Among the highlights of the trip were getting lost in the Souk late at night and having to pay a drugboi to take us back to our riad; being given directions by a local who led us to a foul-smelling leather tannery and then wanting to kill me because I refused to give him money; and going on a camel ride into the Sahara - eating dates out of a filthy bucket on the way, so as not to offend a local date farmer - with the promise of sleeping out beneath the stars.
Instead of the romantic experience I'd hoped for, we got caught in what our guide assured us was an "historic" thunder storm, which saw us having to be rescued by some men in a jeep. Soaked - and having not brought a change of clothes, because this was the desert rather than, y'know, the UK - we later shivered and dripped through a meal while a feller banged a drum, and some other blokes wailed and danced around.
Being on the back of a terrified camel, miles from civilisation, while lightning burst over our heads and a sandstorm fired needles into our eyes, was all very exciting - and, importantly, I've got some great video of the chaos to prove I'm not a liar - but the main thing I took away from it is that they were able to get full mobile phone signal in the middle of the Sahara Desert, whereas I struggle to get it in my living room.
Anyway. Of course, Assassin's Creed is set in Ancient Egypt, not modern Morocco, but - y'know - roughly the same part of the world. Point is, such is the depth of authenticity of Origins, for much of the time I played it, I couldn't get the smell of boiled cattle out of my nostrils.
If you've ever played an Assassin's Creed - and by this stage, you should've probably played at least one - then much of what's here will be familiar. There are refinements to the combat and the movement, but for the most part it plays much as it always has done.
As with each instalment there are new elements introduced - new skills to unlock, new weapons, the ability to make friends with the animals, sort-of-boss-battles, chariot races, and some properly exciting horseback combat.
The basic thrust for most players will be levelling up, acquiring new abilities and gear, through the billions of side-missions, so that you can tackle the tougher story missions without getting beaten up. Nicely, the variety of these missions ensures that it rarely gets repetitive.
There's everything from ship-based battles - making a welcome return after my personal high-point of the series, Black Flag - to the usual enemy encampment raids, assassination missions, hunting missions, and tomb raiding,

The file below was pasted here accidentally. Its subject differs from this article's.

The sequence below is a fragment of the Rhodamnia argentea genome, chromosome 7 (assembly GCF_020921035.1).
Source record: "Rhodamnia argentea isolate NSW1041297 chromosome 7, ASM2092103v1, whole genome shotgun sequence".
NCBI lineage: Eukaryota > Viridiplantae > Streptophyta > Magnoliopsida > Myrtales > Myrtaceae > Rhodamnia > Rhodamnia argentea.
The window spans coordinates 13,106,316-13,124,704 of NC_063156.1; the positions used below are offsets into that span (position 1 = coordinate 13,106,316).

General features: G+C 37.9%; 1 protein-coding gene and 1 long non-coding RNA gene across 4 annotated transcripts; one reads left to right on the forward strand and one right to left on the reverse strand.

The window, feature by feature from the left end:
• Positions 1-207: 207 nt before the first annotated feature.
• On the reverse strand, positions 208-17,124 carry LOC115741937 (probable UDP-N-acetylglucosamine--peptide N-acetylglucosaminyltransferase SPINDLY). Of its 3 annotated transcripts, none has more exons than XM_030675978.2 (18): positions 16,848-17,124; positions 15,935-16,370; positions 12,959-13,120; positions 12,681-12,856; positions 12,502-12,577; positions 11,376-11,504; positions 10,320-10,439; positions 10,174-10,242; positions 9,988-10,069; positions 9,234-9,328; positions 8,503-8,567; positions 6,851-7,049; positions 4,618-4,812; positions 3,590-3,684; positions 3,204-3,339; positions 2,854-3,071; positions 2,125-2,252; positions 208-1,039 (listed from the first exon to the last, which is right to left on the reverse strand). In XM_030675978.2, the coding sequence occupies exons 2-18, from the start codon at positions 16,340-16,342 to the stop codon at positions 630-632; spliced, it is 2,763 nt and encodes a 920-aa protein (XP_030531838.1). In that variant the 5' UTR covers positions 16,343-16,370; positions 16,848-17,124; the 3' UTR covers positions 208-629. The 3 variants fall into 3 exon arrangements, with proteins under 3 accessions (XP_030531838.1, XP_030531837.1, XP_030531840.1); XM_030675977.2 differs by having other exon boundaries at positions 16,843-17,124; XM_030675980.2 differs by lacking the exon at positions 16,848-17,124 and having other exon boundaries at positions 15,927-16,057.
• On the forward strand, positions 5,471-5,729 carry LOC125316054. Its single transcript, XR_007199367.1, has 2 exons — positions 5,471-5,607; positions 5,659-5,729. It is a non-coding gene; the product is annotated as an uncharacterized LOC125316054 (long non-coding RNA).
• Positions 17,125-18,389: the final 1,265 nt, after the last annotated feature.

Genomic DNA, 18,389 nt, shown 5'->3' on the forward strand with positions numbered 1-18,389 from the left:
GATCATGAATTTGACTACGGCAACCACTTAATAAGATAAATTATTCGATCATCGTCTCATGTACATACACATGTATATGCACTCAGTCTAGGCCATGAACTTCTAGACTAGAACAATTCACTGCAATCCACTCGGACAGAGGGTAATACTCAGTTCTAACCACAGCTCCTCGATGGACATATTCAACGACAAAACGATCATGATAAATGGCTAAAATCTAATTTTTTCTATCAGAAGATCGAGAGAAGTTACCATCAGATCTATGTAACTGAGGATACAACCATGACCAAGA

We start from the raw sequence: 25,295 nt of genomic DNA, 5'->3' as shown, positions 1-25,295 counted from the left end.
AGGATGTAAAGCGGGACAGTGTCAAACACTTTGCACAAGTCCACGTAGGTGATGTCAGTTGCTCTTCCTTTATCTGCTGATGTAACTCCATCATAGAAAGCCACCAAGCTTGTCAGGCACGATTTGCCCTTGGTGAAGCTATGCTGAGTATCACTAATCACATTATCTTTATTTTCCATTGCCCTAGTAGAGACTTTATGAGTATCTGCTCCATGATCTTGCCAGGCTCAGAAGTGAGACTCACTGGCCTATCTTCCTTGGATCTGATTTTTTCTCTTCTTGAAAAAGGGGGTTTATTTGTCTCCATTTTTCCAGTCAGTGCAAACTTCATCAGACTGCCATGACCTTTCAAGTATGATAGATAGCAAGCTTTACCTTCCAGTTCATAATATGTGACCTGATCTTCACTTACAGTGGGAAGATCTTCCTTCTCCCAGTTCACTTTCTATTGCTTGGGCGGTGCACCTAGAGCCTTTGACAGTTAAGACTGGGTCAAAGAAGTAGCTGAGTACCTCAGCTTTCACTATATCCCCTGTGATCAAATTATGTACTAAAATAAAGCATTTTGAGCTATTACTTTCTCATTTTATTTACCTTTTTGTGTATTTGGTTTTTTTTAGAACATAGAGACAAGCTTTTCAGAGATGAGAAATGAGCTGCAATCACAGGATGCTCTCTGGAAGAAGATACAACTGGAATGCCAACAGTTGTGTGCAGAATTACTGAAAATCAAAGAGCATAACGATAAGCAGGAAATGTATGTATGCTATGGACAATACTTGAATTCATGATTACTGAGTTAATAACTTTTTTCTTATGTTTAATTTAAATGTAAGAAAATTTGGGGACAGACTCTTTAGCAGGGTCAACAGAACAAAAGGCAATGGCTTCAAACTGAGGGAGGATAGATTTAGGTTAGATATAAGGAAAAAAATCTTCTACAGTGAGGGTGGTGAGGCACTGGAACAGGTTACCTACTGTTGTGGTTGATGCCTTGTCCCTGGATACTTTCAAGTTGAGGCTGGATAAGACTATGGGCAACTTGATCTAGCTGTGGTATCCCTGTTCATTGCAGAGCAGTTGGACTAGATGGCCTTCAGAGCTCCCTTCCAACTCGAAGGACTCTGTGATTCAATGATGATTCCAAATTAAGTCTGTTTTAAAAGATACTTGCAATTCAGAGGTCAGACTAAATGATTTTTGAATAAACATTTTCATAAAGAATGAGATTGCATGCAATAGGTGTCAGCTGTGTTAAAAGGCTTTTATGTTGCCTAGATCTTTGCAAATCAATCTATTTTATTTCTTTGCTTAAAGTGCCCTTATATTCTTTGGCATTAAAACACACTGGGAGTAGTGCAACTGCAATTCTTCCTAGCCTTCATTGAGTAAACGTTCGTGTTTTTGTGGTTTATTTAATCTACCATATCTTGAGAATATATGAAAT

It's significant that rarely does the game dictate the way you should play. Unlike in earlier games, where being spotted mid-stealth mission would mean an immediate fail, here you can go in all swords-and-arrows blazing, should you wish. Which is all well and good, but combat here feels more deadly and challenging than ever before in the series, meaning you need to adjust your approach - making more liberal use of your shield, blocking, and dodging.
For me, the Assassin's Creed games - particularly the most recent ones - have been about immersing myself in history. As with Unity and Syndicate, the world recreated here is sublime. Indeed, I'd go as far to say as this is - potentially - the best-looking video game ever created. It makes a good case for video games as an educational tool, while avoiding being as constipation-inducingly-dull as that makes it sound.
The casual, incidental detail when you're just wandering around the enormous map is breathtaking. The major locations - cities so vast and diverse that one alone would've been enough for an Assassin's Creed back in the day - are linked by less heavily-populated deserts that still feel alive, full of detail, scope, and views that make your eyes do a roly-poly.
The fact that there is a contemporary, sci-fi-y, story running underneath all this is almost a shame. I've come to find that these games are at their best when they have the strength of their conviction that real history can be every bit as eye-opening and fantastic as a Middle-Earth or Space Planet X. Probably more so because, y'know, it was real and that.
Origins works far better than either Unity or Syndicate. Both were solid games, but had the misfortune of being too similar to one another, and releasing just one year apart. I was sceptical about Ancient Egypt as a setting; not enough tall buildings (barring the pyramids), not enough boats (I still hanker after a true sequel to Black Flag), and possibly a bit po-faced and dry.
None of these should've concerned me. Well, alright, the story is a bit po-faced and dry, and the accents seem to be all over the place, and the characters are all terribly dull, delivering their exposition with portent, and half of them seem to be drunk.
But you can ignore it - especially when there's so much else going on that's worthy of your time.
SCORE: 48 BCs out of 60 BCs